In Vibra-Tech Engineers, Inc. v. Kavalek, et al., No. 08-2646-NLH (D.N.J. Dec. 22, 2011), an employee breached his duty of loyalty (also called a fiduciary duty) to his employer by starting a competing business while he was still employed.

The employer not only sued the employee, but also two corporations.  The reason was that “[o]ne corporation, IGS, directly competed with Plaintiff and the other, Geotech, sold [Plaintiff’s] equipment.”  IGS employed the employee during his employment with the Plaintiff and the Plaintiff and his wife owned Geotech which facilitated the offending sales.  Id. at 14.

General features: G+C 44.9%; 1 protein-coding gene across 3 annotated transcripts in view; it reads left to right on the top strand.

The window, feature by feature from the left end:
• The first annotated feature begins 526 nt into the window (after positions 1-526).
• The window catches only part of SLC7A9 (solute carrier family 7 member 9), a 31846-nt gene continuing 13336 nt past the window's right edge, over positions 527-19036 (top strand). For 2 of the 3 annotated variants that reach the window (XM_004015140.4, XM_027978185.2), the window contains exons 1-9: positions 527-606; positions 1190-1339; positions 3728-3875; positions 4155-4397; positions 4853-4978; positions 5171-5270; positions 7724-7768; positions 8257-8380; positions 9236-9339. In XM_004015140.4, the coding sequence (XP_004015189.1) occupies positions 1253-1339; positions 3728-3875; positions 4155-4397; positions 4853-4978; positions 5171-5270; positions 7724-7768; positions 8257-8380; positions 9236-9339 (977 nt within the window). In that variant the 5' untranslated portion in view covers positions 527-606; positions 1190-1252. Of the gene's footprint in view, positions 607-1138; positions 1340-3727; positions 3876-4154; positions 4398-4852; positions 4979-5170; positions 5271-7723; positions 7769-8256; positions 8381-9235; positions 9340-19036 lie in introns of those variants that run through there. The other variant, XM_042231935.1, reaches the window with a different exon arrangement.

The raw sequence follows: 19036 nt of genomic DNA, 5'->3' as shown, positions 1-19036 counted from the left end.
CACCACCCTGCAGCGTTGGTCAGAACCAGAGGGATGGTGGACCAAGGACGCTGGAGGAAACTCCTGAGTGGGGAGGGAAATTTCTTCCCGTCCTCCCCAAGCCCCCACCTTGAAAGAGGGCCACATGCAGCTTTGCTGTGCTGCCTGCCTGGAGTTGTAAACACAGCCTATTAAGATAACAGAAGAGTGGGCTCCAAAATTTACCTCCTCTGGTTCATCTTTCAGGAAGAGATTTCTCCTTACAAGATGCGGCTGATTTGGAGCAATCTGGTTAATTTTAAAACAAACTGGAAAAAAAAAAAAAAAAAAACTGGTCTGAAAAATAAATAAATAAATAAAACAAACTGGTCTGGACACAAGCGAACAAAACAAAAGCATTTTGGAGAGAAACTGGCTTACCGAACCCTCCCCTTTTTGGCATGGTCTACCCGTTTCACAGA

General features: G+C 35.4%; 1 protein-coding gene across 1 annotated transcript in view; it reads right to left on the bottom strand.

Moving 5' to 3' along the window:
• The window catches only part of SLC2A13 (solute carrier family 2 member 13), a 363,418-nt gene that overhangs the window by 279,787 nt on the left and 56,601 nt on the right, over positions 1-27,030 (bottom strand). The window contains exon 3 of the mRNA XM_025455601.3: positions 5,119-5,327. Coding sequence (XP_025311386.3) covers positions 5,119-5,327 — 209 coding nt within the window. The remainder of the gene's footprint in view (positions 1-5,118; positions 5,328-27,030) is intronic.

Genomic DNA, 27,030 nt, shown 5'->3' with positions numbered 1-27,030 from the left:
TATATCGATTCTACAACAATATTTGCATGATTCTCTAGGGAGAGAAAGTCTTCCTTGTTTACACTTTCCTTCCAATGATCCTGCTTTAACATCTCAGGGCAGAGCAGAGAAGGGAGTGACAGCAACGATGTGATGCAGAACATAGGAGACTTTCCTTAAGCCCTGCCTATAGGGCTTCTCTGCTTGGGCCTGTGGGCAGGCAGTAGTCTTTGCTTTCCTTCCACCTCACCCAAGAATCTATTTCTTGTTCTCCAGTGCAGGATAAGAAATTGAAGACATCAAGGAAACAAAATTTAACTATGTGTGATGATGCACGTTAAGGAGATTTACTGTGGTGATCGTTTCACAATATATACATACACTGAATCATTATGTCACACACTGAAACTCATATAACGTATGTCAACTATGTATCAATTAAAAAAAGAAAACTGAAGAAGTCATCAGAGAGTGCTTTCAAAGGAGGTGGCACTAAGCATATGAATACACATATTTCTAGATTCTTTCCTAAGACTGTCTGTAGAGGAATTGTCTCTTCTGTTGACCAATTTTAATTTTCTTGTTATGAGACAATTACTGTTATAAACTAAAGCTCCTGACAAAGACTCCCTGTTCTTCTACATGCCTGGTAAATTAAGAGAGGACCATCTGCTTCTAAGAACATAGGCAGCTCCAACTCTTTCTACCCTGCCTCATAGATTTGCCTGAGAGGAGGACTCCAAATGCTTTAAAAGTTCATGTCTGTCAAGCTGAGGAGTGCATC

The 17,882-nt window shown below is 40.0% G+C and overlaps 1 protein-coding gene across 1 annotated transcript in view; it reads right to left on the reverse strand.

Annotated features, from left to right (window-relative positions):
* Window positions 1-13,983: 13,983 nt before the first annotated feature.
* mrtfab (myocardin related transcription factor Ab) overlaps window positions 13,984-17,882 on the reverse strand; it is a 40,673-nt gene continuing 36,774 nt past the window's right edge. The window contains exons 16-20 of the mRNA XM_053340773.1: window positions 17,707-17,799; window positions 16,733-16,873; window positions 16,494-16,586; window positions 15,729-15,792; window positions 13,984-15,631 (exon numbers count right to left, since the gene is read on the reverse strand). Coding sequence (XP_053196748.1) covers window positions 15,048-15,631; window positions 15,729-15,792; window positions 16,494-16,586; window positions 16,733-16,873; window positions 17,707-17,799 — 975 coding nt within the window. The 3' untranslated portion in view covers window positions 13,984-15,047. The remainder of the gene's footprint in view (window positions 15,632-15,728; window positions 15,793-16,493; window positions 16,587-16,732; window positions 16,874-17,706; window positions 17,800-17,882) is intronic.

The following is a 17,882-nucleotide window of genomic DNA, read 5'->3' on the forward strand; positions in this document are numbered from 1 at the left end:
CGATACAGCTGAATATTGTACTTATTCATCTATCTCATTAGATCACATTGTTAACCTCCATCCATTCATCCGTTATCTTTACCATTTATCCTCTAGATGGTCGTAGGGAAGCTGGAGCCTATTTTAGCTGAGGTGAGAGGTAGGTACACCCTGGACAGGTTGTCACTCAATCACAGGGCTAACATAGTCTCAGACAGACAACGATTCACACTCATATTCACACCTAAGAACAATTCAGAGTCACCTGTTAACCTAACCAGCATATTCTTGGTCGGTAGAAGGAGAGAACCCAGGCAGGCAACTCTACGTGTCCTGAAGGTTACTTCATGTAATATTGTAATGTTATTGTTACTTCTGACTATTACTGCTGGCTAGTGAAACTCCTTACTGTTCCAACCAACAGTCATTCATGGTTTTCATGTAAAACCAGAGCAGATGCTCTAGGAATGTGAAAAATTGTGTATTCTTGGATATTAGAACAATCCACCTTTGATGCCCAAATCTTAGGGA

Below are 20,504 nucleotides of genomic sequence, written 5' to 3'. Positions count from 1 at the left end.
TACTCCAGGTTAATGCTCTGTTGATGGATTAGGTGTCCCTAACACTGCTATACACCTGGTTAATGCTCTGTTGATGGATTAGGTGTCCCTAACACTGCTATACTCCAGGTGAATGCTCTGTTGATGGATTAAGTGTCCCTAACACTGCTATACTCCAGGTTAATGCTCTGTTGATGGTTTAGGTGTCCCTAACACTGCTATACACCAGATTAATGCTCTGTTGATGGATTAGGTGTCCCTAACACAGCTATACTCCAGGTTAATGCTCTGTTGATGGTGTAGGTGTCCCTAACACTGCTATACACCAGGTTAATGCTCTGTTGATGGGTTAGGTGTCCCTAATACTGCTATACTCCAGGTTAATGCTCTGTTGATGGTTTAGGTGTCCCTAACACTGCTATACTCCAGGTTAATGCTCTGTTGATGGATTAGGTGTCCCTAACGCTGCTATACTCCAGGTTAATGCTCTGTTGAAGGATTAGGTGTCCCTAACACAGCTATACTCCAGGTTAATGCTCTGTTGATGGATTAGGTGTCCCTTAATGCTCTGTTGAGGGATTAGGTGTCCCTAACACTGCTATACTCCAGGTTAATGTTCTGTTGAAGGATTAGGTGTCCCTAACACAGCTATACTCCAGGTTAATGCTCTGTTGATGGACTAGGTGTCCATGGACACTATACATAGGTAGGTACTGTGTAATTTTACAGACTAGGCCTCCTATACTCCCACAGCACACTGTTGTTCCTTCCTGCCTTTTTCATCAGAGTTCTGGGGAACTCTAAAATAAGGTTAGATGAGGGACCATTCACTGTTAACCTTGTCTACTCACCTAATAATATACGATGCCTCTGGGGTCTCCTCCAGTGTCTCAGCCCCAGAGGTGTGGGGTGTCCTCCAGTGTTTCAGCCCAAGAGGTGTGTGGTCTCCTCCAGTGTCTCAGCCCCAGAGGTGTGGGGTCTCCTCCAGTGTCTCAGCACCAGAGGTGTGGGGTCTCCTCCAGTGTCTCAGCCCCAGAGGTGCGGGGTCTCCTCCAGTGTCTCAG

The Court found that it needed more facts to determine whether the two corporate Defendants should remain in the case.  It needed to consider such factors as “whether and how Individual Defendants utilized the corporate veil to facilitate the breach of their duties . . . ” Id. Because that evidence had not been presented, the Court denied Summary Judgment.

The importance of this case is to illustrate that in a breach of fiduciary duty lawsuit, the parties who facilitated the breach are also at risk of being included as defendants.

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